Main Content Anchor

Drugs and driving—work and special licences

If you are pleading guilty to any sort of charge of drug driving you will lose your licence. You may be able to apply for a work licence. There is no other special licence that you can get no matter how much you need a licence or how good your reasons are (eg for taking children to school; taking mother for cancer treatment). Because it’s not for work, there is no power for the court to give you a licence.

I'm going to court for a 'drug driving offence’ and I'm pleading guilty. I’m the only driver in the family and I need my licence for work. Can I get a work licence?

It depends. There are different types of ‘drug driving offences’. You may be charged with driving or being in charge of a vehicle while under the influence of drugs or you may be charged with driving or being in charge of a vehicle with cannabis, ecstasy or ICE in your saliva or blood (but not under the influence).

If the charge is driving or being in charge of a vehicle while under the influence of drugs, you cannot get a work licence or any sort of order which lets you drive.You will be disqualified from holding or obtaining a licence for a period. During this period and afterwards until you get a licence, if you drive you are breaking the law.

If you are charged with driving or being in charge of a vehicle with cannabis, ecstasy or ICE in your saliva or blood (but not with driving or being in charge or a vehicle while under the influence of drugs, which is a more serious charge), then you may be able to get a work licence. See the next question for more information.

I was driving and the police have charged me with something about driving and drugs - the police said I’ll lose my licence but I can still get a work licence. Is it just like with drink driving?

No, although there is a similar process. If you drive after using drugs, you may test positive to drugs in your system. If you are charged with driving or being in charge of a vehicle with cannabis, ecstasy or ICE in your saliva or blood (but not with driving or being in charge or a vehicle while under the influence of drugs, which is a more serious charge), then you may be able to get a work licence. Always ask a lawyer about the charge before you go to court.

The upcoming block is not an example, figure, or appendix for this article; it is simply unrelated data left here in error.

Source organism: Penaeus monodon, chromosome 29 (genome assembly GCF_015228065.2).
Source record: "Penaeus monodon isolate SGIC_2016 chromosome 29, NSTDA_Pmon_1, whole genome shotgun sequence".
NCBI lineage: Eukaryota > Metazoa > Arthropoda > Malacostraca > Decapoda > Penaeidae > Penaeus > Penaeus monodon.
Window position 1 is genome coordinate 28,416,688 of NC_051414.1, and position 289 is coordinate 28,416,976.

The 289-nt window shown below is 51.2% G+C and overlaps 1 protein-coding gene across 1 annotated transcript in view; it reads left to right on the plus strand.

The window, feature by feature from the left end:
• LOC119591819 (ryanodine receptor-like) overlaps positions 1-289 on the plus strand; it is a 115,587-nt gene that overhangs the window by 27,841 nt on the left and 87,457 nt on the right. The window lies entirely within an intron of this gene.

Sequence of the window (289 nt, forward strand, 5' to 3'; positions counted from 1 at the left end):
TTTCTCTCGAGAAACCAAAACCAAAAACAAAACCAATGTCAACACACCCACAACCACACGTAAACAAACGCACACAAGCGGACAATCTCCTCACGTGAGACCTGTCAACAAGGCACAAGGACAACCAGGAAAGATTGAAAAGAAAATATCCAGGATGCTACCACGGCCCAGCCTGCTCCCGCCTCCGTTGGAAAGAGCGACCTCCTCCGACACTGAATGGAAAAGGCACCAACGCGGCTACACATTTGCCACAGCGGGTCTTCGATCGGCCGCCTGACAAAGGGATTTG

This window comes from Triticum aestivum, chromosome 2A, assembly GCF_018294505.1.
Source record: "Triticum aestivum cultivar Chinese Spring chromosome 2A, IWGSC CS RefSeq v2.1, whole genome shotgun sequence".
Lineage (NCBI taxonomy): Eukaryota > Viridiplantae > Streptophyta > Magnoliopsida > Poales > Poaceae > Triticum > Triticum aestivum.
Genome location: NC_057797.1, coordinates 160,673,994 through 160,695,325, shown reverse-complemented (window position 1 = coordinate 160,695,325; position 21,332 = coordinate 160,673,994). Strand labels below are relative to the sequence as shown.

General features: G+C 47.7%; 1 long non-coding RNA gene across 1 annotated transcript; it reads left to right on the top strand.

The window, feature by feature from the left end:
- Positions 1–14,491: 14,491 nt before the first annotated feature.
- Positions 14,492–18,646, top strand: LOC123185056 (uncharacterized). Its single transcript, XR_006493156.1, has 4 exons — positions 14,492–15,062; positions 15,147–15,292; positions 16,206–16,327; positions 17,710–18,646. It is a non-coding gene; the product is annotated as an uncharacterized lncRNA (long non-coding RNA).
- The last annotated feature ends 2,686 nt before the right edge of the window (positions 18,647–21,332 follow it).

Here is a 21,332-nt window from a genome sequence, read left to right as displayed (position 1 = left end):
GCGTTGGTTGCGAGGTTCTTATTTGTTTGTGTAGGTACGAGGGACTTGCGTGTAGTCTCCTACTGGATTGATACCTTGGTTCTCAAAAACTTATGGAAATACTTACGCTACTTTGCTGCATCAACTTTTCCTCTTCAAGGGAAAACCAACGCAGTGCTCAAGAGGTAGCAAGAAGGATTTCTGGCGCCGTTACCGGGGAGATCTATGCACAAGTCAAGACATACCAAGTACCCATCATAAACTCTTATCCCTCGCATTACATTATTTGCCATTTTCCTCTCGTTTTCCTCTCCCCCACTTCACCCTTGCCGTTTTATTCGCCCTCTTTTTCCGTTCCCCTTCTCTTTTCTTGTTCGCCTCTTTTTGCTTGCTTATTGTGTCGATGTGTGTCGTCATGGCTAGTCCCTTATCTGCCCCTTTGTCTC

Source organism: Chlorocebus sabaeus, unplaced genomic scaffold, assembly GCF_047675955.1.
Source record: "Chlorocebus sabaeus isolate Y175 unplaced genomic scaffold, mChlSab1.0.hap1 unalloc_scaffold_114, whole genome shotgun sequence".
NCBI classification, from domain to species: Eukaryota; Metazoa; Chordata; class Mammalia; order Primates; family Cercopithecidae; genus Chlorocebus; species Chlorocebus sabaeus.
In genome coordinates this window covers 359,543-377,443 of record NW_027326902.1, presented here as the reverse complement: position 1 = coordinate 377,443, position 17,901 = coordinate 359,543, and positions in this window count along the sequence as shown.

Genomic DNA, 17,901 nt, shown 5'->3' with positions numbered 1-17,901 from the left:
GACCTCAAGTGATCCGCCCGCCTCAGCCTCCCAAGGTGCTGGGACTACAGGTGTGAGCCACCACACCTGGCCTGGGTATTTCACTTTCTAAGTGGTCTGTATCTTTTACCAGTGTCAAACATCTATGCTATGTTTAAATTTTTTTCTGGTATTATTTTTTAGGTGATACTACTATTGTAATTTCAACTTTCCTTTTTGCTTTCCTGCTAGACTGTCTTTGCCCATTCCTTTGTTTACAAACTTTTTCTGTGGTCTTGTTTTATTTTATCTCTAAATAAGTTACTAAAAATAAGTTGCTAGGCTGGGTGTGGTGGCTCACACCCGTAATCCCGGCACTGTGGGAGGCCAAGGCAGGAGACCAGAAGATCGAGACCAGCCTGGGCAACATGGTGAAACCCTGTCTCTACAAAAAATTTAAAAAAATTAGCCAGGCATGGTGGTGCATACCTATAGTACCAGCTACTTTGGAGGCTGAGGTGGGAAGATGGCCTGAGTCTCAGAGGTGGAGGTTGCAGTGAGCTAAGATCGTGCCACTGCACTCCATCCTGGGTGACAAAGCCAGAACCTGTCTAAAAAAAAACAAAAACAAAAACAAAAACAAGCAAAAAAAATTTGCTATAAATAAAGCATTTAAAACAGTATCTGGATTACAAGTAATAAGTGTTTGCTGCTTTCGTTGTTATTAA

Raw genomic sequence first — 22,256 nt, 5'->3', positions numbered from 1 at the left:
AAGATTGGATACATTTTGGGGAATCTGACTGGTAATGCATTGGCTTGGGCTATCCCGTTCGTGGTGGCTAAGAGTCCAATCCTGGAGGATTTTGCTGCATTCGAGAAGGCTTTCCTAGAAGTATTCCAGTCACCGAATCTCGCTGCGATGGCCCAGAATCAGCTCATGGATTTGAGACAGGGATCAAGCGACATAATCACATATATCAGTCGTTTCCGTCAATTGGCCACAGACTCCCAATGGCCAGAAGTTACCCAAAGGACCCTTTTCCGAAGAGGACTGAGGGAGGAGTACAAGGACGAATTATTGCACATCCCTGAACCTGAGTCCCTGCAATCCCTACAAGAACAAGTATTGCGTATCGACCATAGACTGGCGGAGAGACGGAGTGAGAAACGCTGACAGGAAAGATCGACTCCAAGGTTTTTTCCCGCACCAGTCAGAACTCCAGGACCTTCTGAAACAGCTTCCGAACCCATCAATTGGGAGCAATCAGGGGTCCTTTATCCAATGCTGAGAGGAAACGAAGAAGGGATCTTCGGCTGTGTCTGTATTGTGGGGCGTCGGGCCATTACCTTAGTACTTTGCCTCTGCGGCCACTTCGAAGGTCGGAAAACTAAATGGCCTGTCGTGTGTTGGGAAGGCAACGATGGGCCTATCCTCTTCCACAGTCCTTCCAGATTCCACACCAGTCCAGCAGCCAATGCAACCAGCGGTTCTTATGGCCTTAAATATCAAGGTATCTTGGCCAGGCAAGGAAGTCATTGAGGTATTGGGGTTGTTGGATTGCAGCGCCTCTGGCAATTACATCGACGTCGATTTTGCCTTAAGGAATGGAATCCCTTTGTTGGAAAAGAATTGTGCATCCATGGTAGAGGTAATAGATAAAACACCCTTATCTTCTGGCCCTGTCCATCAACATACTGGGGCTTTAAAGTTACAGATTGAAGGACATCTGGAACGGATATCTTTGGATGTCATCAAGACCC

As with drink driving, you will need to apply in writing to the court and it will decide whether you get one or not. And to be entitled to apply for a work licence at all, you must be able to say "yes" to all of the things below:

  • the charge is the less serious charge of driving with a drug in your saliva or blood, not driving (or being in charge of a vehicle) under the influence of drugs
  • at the time you were caught for driving with a drug in your saliva or blood you:
    • held a current Queensland open driver's licence for the vehicle you were driving
    • weren't driving for your job or already under a work licence
  • at the time you apply for the work licence you hold a current Queensland provisional or open driver's licence
  • in the last five years you have not:
    • been convicted before of this or a similar offence (eg drink driving)
    • been convicted in Queensland of dangerous driving
    • had a licence suspended or cancelled (except in some circumstances).

Even if you can say "yes" that all of these things apply to you, to get a work licence:

  • you must apply to the court at the time you are convicted and before the court orders that you are disqualified from driving
  • you must show the court that
    • you are a 'fit and proper person' and
    • that if you don't get one this will cause you or your family extreme hardship by depriving you of your means of earning your livelihood.

I think I can say "yes" to all the things I need to get a work licence. What do I do now?